Eamonn Keane
The Pope and condoms
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By Eamonn Keane
November 27, 2010

Erroneous interpretations of Pope Benedict XVI's comments on condoms in his book-length interview titled Light of the World with German journalist Peter Seewald have been widely circulated. According to these interpretations, the Pope is said to have changed Catholic teaching on the use of condoms and on the intrinsically evil nature of contraceptive acts. If these assertions were true, then one would have to judge Light of the World as partly a mishmash of contradictory affirmations, since in response to other questions in the book, Pope Benedict reaffirms Catholic teaching on how best to deal with the AIDS epidemic and on the immorality of contraceptive acts.

The first point to note about what the Pope actually said about condoms in Light of the World is that he was not talking about contraception at all, but rather about a decision by a male prostitute to use a condom to prevent the spread of disease. The second point to note is that in response to a subsequent question by Seewald, Pope Benedict XVI stressed the fact that relying only on condoms to address problems associated with the AIDS epidemic is expressive of a certain banalization of human sexuality that creates the conditions in which AIDS is most easily spread. Opposing such banalization of sexuality is, says Pope Benedict, "part of the great effort to help sexuality be valued positively and have a positive effect on man in his totality."

One of the best and most succinct responses I have seen to the erroneous interpretations of Pope Benedict's statements on condom use in Light of the World was a letter authored by Monsignor Vincent D Twomey that was published in the Irish Times. Monsignor Twomey is a former doctoral student of Pope Benedict XVI and author of the outstanding book Pope Benedict XVI: The Conscience Of Our Age (Ignatius Press, 2007). Below I reproduce Monsignor Twomey's letter in its entirety.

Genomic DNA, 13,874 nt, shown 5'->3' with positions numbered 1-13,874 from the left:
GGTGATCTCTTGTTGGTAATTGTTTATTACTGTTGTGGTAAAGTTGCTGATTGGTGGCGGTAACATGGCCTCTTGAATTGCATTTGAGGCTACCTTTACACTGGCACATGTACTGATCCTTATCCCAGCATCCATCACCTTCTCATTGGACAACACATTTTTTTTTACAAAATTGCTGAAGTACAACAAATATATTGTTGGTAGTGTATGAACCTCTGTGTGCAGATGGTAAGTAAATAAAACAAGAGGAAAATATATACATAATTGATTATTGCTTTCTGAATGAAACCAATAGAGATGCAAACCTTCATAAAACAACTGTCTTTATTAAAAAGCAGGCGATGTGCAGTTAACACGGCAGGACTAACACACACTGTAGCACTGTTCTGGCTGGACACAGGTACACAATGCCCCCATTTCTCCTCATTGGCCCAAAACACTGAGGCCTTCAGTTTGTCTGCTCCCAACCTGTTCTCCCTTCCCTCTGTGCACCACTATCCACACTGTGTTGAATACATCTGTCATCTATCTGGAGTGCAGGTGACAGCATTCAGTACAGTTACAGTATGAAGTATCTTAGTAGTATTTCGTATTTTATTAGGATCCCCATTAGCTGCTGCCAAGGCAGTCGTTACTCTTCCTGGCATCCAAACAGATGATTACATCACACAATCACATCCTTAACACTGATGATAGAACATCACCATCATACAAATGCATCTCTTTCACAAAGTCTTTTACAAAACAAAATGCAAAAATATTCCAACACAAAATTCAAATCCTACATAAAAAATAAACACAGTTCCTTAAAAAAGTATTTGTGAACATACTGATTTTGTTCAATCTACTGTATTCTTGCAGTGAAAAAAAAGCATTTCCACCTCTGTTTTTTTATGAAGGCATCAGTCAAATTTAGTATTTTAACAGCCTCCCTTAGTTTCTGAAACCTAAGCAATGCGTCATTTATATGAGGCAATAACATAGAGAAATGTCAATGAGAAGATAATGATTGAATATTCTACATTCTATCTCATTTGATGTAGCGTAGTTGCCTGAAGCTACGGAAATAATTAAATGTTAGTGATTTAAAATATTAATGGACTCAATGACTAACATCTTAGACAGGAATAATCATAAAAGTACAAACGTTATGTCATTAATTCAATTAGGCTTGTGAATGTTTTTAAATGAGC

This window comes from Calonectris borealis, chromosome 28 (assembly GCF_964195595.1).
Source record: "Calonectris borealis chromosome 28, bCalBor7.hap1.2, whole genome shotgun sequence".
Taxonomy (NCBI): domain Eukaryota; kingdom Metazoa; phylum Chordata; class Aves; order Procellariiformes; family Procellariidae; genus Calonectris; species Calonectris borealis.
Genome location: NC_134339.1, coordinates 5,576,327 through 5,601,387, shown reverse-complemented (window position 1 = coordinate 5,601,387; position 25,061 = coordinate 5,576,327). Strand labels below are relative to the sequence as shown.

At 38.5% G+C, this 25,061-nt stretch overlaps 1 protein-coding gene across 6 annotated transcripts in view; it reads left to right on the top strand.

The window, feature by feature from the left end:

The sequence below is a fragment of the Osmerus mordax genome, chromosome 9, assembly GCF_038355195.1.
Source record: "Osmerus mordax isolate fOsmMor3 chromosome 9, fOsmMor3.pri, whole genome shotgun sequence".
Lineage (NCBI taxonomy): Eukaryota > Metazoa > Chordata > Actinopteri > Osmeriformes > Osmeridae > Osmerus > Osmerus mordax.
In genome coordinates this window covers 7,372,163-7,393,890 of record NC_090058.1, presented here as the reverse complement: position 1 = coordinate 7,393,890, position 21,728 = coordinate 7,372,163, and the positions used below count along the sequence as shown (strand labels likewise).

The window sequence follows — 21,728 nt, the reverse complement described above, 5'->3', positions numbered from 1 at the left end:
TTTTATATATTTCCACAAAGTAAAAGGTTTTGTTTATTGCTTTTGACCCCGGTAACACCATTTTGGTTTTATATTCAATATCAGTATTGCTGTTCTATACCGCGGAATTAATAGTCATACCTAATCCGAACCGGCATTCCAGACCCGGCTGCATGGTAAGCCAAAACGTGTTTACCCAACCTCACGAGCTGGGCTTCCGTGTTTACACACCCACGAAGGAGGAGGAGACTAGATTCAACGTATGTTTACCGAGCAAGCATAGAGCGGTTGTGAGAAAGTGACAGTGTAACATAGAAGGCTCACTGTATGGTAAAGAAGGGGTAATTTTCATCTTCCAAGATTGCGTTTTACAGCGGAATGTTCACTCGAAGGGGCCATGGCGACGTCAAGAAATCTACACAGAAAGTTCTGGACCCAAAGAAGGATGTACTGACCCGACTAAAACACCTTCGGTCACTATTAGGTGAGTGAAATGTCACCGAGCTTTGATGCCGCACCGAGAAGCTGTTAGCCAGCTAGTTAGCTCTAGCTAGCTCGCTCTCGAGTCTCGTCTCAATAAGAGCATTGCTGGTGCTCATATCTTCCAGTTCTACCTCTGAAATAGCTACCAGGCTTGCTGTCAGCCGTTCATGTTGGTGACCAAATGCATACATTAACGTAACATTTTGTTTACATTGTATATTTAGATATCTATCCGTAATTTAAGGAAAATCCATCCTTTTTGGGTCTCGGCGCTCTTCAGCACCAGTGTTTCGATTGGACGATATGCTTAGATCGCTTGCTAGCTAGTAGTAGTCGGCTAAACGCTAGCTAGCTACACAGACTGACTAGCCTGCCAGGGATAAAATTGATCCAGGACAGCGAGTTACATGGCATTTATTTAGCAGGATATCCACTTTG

The Irish Times
Wednesday November 24, 2010

Pope's perspective on condom ban

Madam,

Confusion has been caused by one sentence taken from the Pope's latest, book-length interview with a German journalist. This confusion was caused not by the media but by the incompetence of those entrusted with the translation of the German text into Italian. Contrary to widespread reports in the media based on the Italian translation, the Pope did not say (in the original interview) that using condoms may sometimes be justified to stop the spread of Aids (World News, November 22nd).

What did he say? After pointing out that, in the approach to dealing with Aids, the fixation on the condom implies a trivialisation of sex, against which we must fight, the Pope added (in the American translation which is an accurate rendering of the German text): "There may be a basis in the case of some individuals, as perhaps when a male prostitute uses a condom, where this can be a first step in the direction of a moralisation, a first assumption of responsibility, on the way towards recovering an awareness that not everything is allowed and that one cannot do whatever one wants. But it is not really the way to deal with the evil of HIV infection. That can only really lie in a humanization of sexuality." In Italian, the opening phrase was translated as: "Vi possono essere singoli casi giustificati . . ." ("certain cases may be justified"). The term "justified" is misleading, since it means that the act (using a condom) thereby takes on a positive moral quality, which it has not got. It is still a gravely sinful act. There is no mention of using the condom to stop the spread of Aids.

The Pope goes on to affirm explicitly that this is not a real or moral solution to the problem, but "in this or that case, there can be nonetheless, in the intention of reducing the risk of infection, a first step in a movement toward a different way, a more human way, of living sexuality."

All the Pope is saying is that, for an individual living a life of sexual abandon (prostitution), the use of a condom might, just might, set off a process of self-reflection in that person which might lead to a more responsible attitude to the use of his sexuality. This is not a case of "justifying" the use of a condom.

Claims that the church has changed her teaching are unfounded. — Yours, etc,

Rev Dr D VINCENT TWOMEY SVD,

Professor Emeritus of Moral Theology,

Divine Word Missionaries,

Maynooth,

Co Kildare.

© Eamonn Keane

 

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Eamonn Keane

Eamonn Keane is married with five children. He studied Commerce and Education at the National University of Ireland and Religious Education at the Catholic Teachers Training College in Sydney, Australia. He currently serves as Head of Social Science at Sydney's Redfield College... (more)

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